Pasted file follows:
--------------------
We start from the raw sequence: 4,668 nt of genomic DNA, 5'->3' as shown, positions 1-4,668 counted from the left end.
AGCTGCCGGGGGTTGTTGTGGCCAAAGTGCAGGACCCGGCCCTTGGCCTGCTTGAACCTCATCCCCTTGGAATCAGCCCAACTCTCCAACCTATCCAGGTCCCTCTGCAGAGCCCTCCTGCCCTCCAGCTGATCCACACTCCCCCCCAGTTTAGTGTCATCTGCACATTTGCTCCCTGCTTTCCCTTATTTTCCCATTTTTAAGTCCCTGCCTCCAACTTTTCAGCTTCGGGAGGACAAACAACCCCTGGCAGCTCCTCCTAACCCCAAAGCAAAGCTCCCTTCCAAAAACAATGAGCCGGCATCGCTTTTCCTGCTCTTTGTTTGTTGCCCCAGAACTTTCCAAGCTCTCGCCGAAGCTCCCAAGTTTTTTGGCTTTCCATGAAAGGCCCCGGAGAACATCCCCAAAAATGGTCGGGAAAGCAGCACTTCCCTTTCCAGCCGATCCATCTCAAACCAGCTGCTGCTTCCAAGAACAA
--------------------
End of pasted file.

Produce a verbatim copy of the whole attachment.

We start from the raw sequence: 4,668 nt of genomic DNA, 5'->3' as shown, positions 1-4,668 counted from the left end.
AGCTGCCGGGGGTTGTTGTGGCCAAAGTGCAGGACCCGGCCCTTGGCCTGCTTGAACCTCATCCCCTTGGAATCAGCCCAACTCTCCAACCTATCCAGGTCCCTCTGCAGAGCCCTCCTGCCCTCCAGCTGATCCACACTCCCCCCCAGTTTAGTGTCATCTGCACATTTGCTCCCTGCTTTCCCTTATTTTCCCATTTTTAAGTCCCTGCCTCCAACTTTTCAGCTTCGGGAGGACAAACAACCCCTGGCAGCTCCTCCTAACCCCAAAGCAAAGCTCCCTTCCAAAAACAATGAGCCGGCATCGCTTTTCCTGCTCTTTGTTTGTTGCCCCAGAACTTTCCAAGCTCTCGCCGAAGCTCCCAAGTTTTTTGGCTTTCCATGAAAGGCCCCGGAGAACATCCCCAAAAATGGTCGGGAAAGCAGCACTTCCCTTTCCAGCCGATCCATCTCAAACCAGCTGCTGCTTCCAAGAACAA